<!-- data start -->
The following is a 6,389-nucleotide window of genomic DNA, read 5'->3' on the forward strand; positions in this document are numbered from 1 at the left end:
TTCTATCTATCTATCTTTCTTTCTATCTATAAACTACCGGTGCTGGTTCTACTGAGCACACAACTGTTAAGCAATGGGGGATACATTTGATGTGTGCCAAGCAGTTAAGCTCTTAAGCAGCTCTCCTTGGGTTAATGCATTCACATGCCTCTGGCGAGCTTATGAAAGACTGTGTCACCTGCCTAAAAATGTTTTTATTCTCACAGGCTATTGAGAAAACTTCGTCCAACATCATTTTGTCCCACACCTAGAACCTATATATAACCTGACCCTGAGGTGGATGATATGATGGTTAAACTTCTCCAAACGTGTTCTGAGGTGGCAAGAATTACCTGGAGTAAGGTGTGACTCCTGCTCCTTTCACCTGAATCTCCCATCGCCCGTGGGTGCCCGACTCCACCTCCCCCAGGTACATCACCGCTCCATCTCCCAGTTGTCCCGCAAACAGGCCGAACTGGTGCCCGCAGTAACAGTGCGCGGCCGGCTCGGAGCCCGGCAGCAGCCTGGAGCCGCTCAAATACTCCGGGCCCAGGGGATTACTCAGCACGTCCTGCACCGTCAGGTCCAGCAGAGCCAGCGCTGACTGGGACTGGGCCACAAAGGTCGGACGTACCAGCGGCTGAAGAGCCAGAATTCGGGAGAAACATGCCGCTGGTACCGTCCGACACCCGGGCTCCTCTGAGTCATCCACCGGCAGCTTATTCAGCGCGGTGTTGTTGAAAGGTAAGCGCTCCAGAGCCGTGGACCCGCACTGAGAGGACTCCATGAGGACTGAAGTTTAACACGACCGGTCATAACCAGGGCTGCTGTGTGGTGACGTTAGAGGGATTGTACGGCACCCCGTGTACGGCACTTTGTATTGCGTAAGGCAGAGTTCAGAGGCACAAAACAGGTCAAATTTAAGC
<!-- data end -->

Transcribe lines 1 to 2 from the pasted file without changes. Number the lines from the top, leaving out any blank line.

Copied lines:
The following is a 6,389-nucleotide window of genomic DNA, read 5'->3' on the forward strand; positions in this document are numbered from 1 at the left end:
TTCTATCTATCTATCTTTCTTTCTATCTATAAACTACCGGTGCTGGTTCTACTGAGCACACAACTGTTAAGCAATGGGGGATACATTTGATGTGTGCCAAGCAGTTAAGCTCTTAAGCAGCTCTCCTTGGGTTAATGCATTCACATGCCTCTGGCGAGCTTATGAAAGACTGTGTCACCTGCCTAAAAATGTTTTTATTCTCACAGGCTATTGAGAAAACTTCGTCCAACATCATTTTGTCCCACACCTAGAACCTATATATAACCTGACCCTGAGGTGGATGATATGATGGTTAAACTTCTCCAAACGTGTTCTGAGGTGGCAAGAATTACCTGGAGTAAGGTGTGACTCCTGCTCCTTTCACCTGAATCTCCCATCGCCCGTGGGTGCCCGACTCCACCTCCCCCAGGTACATCACCGCTCCATCTCCCAGTTGTCCCGCAAACAGGCCGAACTGGTGCCCGCAGTAACAGTGCGCGGCCGGCTCGGAGCCCGGCAGCAGCCTGGAGCCGCTCAAATACTCCGGGCCCAGGGGATTACTCAGCACGTCCTGCACCGTCAGGTCCAGCAGAGCCAGCGCTGACTGGGACTGGGCCACAAAGGTCGGACGTACCAGCGGCTGAAGAGCCAGAATTCGGGAGAAACATGCCGCTGGTACCGTCCGACACCCGGGCTCCTCTGAGTCATCCACCGGCAGCTTATTCAGCGCGGTGTTGTTGAAAGGTAAGCGCTCCAGAGCCGTGGACCCGCACTGAGAGGACTCCATGAGGACTGAAGTTTAACACGACCGGTCATAACCAGGGCTGCTGTGTGGTGACGTTAGAGGGATTGTACGGCACCCCGTGTACGGCACTTTGTATTGCGTAAGGCAGAGTTCAGAGGCACAAAACAGGTCAAATTTAAGC